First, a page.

NY Jets training camp: Separating real takeaways from the hype

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By: Michael Nania

What to believe in, what to ignore with New York Jets 2023 training camp

Training camp is underway in Florham Park. It’s always an exciting time of year in the NFL. After months of having nothing to talk about but nonsensical Twitter debates and player workout videos, the football world finally gets to consume some real on-field action.

While it is refreshing to have football-related news to discuss, we must remember the caveats that come with training camp. Some things that happen on the practice field are worth noting and do carry actual value. However, there are plenty of attention-grabbing occurrences that are not truly noteworthy and should be brushed aside.

On that note, let’s dive into some of the biggest storylines from the New York Jets‘ first few practices of training camp and separate the ones that are truly noteworthy from the ones that are merely noise.

Noteworthy: Tony Adams’ ascension

Tony Adams is taking first-team reps at safety and has had some nice moments.

This is a very real takeaway for Jets fans. Going into training camp, there wasn’t a clear indication as to what the Jets’ plans were at safety. Are they really going to start the duo of Adrian Amos and Jordan Whitehead? Both guys play their best in the box and are subpar in deep coverage.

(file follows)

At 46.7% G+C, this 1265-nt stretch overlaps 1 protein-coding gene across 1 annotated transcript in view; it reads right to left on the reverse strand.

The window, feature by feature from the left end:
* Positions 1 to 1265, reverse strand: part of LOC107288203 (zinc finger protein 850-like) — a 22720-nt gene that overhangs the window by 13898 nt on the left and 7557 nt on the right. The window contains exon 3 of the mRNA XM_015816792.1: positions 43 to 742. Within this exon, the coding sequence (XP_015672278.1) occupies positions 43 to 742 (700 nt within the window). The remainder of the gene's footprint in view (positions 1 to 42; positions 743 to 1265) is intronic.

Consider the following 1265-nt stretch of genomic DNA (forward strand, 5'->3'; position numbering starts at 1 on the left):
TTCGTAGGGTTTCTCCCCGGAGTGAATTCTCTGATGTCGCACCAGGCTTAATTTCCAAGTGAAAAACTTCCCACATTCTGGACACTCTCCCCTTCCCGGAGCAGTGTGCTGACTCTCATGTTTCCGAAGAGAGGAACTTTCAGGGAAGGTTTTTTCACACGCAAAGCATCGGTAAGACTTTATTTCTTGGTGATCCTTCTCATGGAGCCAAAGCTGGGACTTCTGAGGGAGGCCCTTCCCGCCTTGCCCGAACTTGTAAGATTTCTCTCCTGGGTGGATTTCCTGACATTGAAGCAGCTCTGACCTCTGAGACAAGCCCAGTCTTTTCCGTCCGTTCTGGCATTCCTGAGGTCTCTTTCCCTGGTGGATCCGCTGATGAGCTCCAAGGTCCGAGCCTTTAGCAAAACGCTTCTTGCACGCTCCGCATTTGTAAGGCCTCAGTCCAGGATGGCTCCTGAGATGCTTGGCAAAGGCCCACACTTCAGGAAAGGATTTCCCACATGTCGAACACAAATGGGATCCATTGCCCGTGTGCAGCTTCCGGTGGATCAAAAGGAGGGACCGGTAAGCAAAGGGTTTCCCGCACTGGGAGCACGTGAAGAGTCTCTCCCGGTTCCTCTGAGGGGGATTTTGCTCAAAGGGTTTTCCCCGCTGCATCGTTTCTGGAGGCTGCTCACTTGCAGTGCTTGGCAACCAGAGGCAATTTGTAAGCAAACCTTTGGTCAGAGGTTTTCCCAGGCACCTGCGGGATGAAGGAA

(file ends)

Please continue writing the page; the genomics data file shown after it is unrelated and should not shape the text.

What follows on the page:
Hypothetically, it seemed like the best course of action was to start Adams at free safety considering he is the best fit for deep-field responsibilities amongst him, Amos, and Whitehead, but we couldn’t say for sure whether the team viewed Adams as a potential starter. Now, we know the team is absolutely giving Adams a golden opportunity to win the job.

The best-case scenario for the Jets’ 2023 defense involves Adams starting at free safety and playing like at least an average starter. If he can be an average starter, he’d be a substantial upgrade over both Lamarcus Joyner’s 2022 season and whatever the Jets would likely get out of Amos or Whitehead in 2023 if they played the same role.

Not noteworthy: Any result of DL-versus-OL battles

Before pads come on, it doesn’t make sense to put any stock into what happens in the trenches. Without pads to enable full contact, the offensive linemen are at a severe disadvantage. Padless trench battles are nothing like the ones you see in a real game.